Conceptualization: Jae-Hyeok Lee. Data curation: all authors. Funding acquisition: Jae-Hyeok Lee. Supervision: Jae-Hyeok Lee. Visualization: Jin Hwangbo, Hyun Sung Kim, Jae-Hwan Choi. Writing—original draft: Jin Hwangbo, Ki-Seok Park, Hyun Sung Kim. Writing—review & editing: Jae-Hwan Choi, Jae-Hyeok Lee.

We are grateful to the patient and his family for their cooperation.
Figure 1.
Video-oculography, brain magnetic resonance imaging, FP-CIT PET of the patient. A: Video-oculography demonstrated hypometric saccades, nontargeted saccades to the stimulus, and impaired horizontal smooth pursuit during pretreatment. After treatment with levodopa, overall saccade task performance and smooth pursuit performance improved. B: Axial T2-weighted image showing the molar tooth sign and thickened superior cerebellar peduncles. C: Mid-sagittal T1-weighted image showing hypoplasia of the cerebellar vermis. D: FP-CIT PET revealed markedly reduced dopaminergic uptake, which was more prominent on the left side. FP-CIP, [18F] N-(3-fluoropropyl)-2β-carbon ethoxy-3β-(4-iodophenyl) nortropane; PET, positron emission tomography.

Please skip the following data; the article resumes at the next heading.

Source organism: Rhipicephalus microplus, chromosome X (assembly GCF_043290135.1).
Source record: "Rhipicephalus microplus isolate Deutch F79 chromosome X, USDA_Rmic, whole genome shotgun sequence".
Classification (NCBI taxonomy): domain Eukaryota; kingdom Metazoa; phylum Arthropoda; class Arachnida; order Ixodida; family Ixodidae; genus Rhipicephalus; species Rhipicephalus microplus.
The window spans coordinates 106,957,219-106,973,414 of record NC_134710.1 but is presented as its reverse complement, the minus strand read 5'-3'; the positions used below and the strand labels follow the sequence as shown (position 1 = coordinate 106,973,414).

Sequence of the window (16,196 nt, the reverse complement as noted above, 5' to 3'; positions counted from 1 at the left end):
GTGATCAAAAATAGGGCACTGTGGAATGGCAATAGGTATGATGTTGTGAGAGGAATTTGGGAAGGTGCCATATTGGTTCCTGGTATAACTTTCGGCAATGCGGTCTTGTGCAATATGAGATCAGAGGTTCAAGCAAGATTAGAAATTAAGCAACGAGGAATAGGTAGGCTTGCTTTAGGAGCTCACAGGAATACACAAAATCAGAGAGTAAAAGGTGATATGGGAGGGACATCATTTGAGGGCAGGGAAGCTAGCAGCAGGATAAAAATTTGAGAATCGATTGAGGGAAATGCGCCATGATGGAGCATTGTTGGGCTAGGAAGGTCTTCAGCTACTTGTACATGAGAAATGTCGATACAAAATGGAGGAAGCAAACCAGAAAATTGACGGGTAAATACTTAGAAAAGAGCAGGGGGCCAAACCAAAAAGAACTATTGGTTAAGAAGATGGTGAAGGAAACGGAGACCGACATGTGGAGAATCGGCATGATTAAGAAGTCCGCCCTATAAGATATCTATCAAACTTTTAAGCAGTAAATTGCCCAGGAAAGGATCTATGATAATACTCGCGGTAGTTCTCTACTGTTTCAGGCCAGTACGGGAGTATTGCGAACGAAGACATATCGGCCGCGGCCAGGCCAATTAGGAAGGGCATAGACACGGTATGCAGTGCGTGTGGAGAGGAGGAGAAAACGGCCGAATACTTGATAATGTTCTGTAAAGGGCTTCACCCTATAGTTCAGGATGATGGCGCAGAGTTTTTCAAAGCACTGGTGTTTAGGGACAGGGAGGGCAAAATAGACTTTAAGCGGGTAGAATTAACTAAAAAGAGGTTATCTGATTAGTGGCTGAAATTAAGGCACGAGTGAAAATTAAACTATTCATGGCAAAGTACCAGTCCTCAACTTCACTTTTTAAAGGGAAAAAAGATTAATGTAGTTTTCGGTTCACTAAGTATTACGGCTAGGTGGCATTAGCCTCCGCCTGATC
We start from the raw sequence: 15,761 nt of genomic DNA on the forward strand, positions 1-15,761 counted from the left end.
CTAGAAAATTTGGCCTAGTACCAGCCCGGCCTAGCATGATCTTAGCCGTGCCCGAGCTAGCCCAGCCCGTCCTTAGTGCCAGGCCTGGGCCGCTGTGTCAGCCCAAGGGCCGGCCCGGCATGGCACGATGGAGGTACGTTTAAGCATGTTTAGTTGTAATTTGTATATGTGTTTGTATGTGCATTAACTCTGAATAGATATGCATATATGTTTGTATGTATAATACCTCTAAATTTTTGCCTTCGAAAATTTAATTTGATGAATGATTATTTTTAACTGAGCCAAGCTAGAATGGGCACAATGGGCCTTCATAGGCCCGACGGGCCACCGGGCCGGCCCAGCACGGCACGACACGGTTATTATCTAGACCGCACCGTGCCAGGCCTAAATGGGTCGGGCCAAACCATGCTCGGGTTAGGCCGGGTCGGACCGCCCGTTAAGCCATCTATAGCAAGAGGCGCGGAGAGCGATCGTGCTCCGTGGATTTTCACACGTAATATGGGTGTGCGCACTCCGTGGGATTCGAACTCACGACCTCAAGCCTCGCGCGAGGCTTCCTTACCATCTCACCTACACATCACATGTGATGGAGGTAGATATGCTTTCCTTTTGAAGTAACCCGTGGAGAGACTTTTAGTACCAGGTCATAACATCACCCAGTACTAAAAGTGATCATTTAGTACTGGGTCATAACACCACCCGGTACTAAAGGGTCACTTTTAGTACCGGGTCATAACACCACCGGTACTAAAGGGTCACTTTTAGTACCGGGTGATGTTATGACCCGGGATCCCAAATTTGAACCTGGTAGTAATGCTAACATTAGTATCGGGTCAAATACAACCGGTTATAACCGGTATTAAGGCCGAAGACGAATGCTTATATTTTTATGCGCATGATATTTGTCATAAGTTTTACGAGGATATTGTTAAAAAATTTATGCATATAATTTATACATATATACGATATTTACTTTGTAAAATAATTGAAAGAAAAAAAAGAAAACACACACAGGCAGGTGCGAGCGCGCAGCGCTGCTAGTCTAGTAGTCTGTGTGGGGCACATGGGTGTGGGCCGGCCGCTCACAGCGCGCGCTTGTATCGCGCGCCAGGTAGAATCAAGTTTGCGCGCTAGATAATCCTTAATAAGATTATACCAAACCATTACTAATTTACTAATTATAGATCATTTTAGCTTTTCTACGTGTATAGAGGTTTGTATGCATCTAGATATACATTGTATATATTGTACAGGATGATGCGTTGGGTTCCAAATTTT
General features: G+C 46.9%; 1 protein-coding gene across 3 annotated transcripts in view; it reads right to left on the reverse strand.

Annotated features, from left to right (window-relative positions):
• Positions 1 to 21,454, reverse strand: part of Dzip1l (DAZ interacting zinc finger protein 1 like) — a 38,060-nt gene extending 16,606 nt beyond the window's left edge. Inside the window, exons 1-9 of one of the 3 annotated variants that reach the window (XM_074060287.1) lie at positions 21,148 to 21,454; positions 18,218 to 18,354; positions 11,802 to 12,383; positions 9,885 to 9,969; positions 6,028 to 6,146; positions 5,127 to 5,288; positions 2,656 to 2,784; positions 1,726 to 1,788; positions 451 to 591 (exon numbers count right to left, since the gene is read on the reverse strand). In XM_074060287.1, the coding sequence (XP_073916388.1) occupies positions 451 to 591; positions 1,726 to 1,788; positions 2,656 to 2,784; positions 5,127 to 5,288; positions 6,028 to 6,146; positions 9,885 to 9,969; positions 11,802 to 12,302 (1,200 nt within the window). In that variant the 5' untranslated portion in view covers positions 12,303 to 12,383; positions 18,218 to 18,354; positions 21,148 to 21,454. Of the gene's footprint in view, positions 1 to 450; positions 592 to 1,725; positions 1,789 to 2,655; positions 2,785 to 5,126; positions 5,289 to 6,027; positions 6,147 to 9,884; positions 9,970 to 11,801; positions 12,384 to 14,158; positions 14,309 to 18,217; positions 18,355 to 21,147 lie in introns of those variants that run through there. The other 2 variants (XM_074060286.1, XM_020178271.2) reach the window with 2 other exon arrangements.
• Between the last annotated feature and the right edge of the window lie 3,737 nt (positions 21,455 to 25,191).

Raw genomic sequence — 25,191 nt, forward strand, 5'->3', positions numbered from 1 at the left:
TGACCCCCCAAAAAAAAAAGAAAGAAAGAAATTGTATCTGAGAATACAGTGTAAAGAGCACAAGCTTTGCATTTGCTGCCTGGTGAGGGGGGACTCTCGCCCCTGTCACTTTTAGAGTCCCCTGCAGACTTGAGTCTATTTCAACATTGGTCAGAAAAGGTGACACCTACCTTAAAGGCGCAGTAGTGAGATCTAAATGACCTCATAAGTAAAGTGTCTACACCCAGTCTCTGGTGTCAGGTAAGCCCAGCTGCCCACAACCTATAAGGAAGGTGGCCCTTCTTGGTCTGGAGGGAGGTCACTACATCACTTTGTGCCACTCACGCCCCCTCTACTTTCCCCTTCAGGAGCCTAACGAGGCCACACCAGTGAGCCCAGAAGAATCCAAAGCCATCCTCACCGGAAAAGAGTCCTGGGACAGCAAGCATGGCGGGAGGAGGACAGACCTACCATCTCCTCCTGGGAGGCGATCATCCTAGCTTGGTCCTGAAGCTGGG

• 1. Gana S, Serpieri V, Valente EM. Genotype-phenotype correlates in Joubert syndrome: a review. Am J Med Genet C Semin Med Genet 2022;190:72–88.ArticlePubMedPMCPDF
  • 2. Gunzler SA, Stoessl AJ, Egan RA, Weleber RG, Wang P, Nutt JG. Joubert syndrome surviving to adulthood associated with a progressive movement disorder. Mov Disord 2007;22:262–265.ArticlePubMed